The force on the move was, by the slightly hysterical accounts of the chroniclers, enormous. They confidently offer numbers all the way up to half a million, which is obviously ridiculous. Modern scholars like Thompson and Wolfram place Aetius and his allies’ strength between 60 and 80 thousand, and most sources agree that the two sides were fairly equal in number. Even with the modern numbers, the coming confrontation would be massive.

While on the move, the Hun sent another ambassador to Valentinian, insisting that Honoria be handed over to him, that Valentian had stolen half of the empire from his sister, and must now correct this misdeed by handing it over to Attila, her husband. Which is … really something. It was, obviously, rejected, but the imperial court still clung to the hope that Attila would restrict his hostilities to the Visigoths. That hope imploded with the arrival of Attila’s last messenger. In light of the Romans’ continued refusal to grant any of his proposals, the ambassador declared, “Attila, my master and your master, orders that you should make your palace ready for him.” Clear enough, yes?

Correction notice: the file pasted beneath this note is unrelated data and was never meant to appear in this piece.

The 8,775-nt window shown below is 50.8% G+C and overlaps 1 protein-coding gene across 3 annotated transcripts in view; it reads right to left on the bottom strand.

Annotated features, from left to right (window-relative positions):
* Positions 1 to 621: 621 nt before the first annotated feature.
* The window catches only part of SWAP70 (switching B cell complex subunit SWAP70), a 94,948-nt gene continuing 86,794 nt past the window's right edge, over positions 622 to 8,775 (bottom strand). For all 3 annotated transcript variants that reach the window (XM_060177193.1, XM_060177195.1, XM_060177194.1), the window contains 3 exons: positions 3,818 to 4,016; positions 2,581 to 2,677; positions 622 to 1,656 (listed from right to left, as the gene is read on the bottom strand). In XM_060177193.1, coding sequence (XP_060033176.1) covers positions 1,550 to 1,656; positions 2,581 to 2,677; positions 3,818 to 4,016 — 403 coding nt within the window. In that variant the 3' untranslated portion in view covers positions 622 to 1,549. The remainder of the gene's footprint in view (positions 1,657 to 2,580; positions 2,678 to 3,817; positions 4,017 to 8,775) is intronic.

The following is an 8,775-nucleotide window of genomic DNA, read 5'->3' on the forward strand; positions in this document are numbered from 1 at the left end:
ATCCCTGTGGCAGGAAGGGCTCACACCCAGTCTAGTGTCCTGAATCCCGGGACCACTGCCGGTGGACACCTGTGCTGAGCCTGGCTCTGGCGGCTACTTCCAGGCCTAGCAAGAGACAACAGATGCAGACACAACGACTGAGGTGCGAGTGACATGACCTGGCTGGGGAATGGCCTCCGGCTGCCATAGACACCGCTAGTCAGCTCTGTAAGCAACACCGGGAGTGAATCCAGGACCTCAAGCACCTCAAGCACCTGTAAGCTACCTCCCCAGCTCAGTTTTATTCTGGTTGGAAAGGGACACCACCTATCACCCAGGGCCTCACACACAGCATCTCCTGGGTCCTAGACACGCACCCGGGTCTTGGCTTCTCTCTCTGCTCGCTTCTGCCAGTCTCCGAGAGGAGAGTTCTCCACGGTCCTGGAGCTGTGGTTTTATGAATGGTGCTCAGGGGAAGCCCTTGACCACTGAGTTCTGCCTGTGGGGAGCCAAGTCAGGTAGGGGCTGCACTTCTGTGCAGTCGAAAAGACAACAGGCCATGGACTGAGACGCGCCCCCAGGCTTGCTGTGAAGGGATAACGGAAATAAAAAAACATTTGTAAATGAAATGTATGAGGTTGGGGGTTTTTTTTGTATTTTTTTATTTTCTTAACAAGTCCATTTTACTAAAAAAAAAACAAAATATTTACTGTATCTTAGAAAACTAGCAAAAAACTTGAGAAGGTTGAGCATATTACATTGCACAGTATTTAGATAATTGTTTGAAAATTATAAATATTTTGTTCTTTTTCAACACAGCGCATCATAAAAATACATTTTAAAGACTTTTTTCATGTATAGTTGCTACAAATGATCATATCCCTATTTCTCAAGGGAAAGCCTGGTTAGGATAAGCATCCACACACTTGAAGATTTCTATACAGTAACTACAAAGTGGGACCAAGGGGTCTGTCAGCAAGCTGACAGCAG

The scale of the threat seemed at last to penetrate, and Aetius scrambled to mount a response. Historian E.A. Thompson, in reconstructing the timeline of these events, suggests that if the messengers were sent while Attila’s army was on the move, it is probable that the last one arrived in Ravenna when the army was massed along the Rhine, and perhaps had already begun to cross it. There was very little time, and the task was a daunting one. 

There was no way, even if he stripped every soldier from Italy, Aetius could raise an army capable of stopping Attila, much less getting them into Gaul on time. Without the Huns to call on, he had very limited options. Even more limited, since famine was ravaging Italy at the time, further depleting Aetius’ potential manpower. The only thing Aetius could do was somehow convince Theodoric to forget the 20 years Aetius had spent making sure the Visigoths knew their place. Theodoric, for his part, had been awaiting the Huns’ arrival with grim determination. He was as well informed of goings-on as anyone else, and resigned to face the threat alone. Aetius had another problem in approaching Theodoric as well, Theodoric had only to defend Aquitania, while Aetius had to protect all of Gaul. The Gothic king would have to be persuaded to move his army far out of his home territory in order to be of any use to the province’s defense.